Further it is clear from the foregoing that the parties expressly waived all rights arising out of the marital relationship except those set out in the agreement. Respondent's counsel recited to the court as the last provision of the oral agreement, "that the parties waive any and all right to support, maintenance, or alimony except as herein specifically provided." Later appellant's counsel repeated this understanding and agreement.

The intention of the parties, at the time the oral stipulation was entered into and at the time they submitted the same to the trial court for approval, that it shall be an integrated property settlement agreement not subject to further modification, could hardly have been more plainly set forth. That the trial court, in the recital of the oral stipulation in its interlocutory decree may have referred to the agreement as providing for "alimony," or in the body of the decree used the terminology "maintenance and support" in connection with the payments, is immaterial (Messenger v. Messenger, 46 Cal. 2d 619 [297 P.2d 988]); immaterial also is the fact that payments to the wife were to terminate upon her death or remarriage (Fox v. Fox, 42 Cal. 2d 49 [265 P.2d 881]; Messenger v. Messenger, 46 Cal. 2d 619 [297 P.2d 988]; Grolla v. Grolla, 151 Cal. App. 2d 253 [311 P.2d 547]), how the marital property is divided or that the amount thereof is small (Plumer v. Plumer, 48 Cal. 2d 820 [313 P.2d 549]), or that the property division and support payments are separately stated. (Helvern v. Helvern, 139 Cal. App. 2d 819 [294 P.2d 482]; Grolla v. Grolla, 151 Cal. App. 2d 253 [311 P.2d 547]; Newhall v. Newhall, 157 Cal. App. 2d 786 [321 P.2d 818].) Thus we conclude that the trial court's construction of the agreement, as reflected in the interlocutory decree of divorce, was proper, as was its order refusing to permit evidence to be introduced upon appellant's application for modification of the support award.

Appellant devotes the greater portion of his brief to the argument that, assuming the agreement constituted an integrated inseverable property settlement agreement, "in order to stabilize the unsettled state of the law ... and in the interest of eliminating great confusion" the law should be "extended so as to make the remedies of contempt and modification [192 Cal. App. 2d 738] available to litigants in all cases, whether their agreements are integrated or not." (A.O.B. p. 3.)

Contrary to appellant's opinion that the law in this field is unsettled, a line of decisions of the Supreme Court of this state has firmly established what constitutes an integrated agreement and that if a property settlement agreement is integrated and inseverable, even though merged in the court's order, a support award growing out of its provisions is not subject to modification unless it so provides. This principle is predicated upon public policy favoring contractual property settlements to extended litigation (Adams v. Adams, 29 Cal. 2d 621 [177 P.2d 265]) and the stability of binding contracts dividing marital property and finally settling rights and obligations of support. (Plumer v. Plumer, 48 Cal. 2d 820 [313 P.2d 549].) The parties had a right to separate on their own terms; they were free to divide their property and provide for support as they wished and to choose whether their agreement therefor should constitute the type which subsequently could not be changed without their express consent; and if they intended to, and did, especially after careful negotiations and with the advice of counsel, agree to settle their rights and duties with finality, and entered into an integrated agreement which, before the divorce was granted, was approved by the court (which has full power to examine the contract and the facts surrounding its execution), it should not thereafter be subject to modification without the consent of both parties.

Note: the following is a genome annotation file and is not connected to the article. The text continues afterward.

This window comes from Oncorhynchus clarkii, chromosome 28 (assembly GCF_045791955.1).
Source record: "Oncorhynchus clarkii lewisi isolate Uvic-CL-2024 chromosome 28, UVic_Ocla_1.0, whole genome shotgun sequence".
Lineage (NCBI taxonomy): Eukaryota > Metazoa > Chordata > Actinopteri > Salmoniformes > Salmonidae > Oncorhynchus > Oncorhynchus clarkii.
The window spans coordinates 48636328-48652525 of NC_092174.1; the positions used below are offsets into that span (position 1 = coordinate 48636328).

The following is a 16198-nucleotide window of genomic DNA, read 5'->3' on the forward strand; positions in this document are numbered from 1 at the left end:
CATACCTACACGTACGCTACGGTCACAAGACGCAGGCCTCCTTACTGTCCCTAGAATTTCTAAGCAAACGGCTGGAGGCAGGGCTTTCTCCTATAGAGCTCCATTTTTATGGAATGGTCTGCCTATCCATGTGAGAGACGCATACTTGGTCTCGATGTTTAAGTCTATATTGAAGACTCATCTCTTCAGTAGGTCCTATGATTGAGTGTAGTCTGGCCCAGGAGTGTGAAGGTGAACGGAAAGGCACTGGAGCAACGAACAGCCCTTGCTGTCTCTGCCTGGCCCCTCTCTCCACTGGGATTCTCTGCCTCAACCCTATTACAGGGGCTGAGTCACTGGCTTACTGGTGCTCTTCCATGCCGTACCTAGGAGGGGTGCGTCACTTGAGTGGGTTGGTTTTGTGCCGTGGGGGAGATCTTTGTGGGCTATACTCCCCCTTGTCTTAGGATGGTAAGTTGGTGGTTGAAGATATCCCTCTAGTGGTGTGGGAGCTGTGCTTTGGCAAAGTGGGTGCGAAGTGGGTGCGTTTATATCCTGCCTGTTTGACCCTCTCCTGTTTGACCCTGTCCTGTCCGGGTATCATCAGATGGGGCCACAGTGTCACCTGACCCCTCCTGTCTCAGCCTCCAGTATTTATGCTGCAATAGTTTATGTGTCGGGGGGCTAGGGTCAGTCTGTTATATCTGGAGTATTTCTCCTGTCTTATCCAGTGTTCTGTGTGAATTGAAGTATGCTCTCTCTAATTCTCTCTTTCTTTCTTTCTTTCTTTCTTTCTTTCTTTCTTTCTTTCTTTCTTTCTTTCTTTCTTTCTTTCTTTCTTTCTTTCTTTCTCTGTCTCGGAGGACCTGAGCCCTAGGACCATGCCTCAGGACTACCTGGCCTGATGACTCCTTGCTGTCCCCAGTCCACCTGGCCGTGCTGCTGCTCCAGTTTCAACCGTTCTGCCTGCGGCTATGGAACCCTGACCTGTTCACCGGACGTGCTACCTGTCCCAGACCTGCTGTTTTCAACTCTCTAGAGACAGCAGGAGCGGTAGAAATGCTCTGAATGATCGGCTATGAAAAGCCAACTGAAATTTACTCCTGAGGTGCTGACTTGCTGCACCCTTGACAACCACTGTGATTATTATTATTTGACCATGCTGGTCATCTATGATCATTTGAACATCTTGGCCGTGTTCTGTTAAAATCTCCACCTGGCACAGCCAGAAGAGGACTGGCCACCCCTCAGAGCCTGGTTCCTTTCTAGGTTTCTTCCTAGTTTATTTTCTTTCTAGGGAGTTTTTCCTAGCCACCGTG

Thus, if any confusion exists, it lies not in the law, which is clearly defined by our courts, but in the construction of such agreements made necessary mainly because of the lack of care used in their preparation to express the true intent of the parties, or because of the subsequent attempt of one party to repudiate his original bargain. The latter seems to be the cause of the instant litigation, for appellant's counsel exercised great care in entering into the oral stipulation and presenting the same to the court for its approval, at which time he specifically declared his client's intent and desire to constitute the stipulation a property settlement agreement finally settling the rights and duties of both parties, never in the future to be subject to change regardless of circumstances. Having exercised care in foreclosing any attempt on the part of respondent to secure an increase in support payments, appellant has by his conduct bound himself, precluding the success of his own efforts to obtain a reduction. That he now [192 Cal. App. 2d 739] seeks to renege his original bargain certainly does not justify any change in the law which is clearly settled by the Supreme Court and which is based upon sound equitable and legal principles.

For the foregoing reasons the order is affirmed.

Wood, P. J., and Fourt, J., concurred.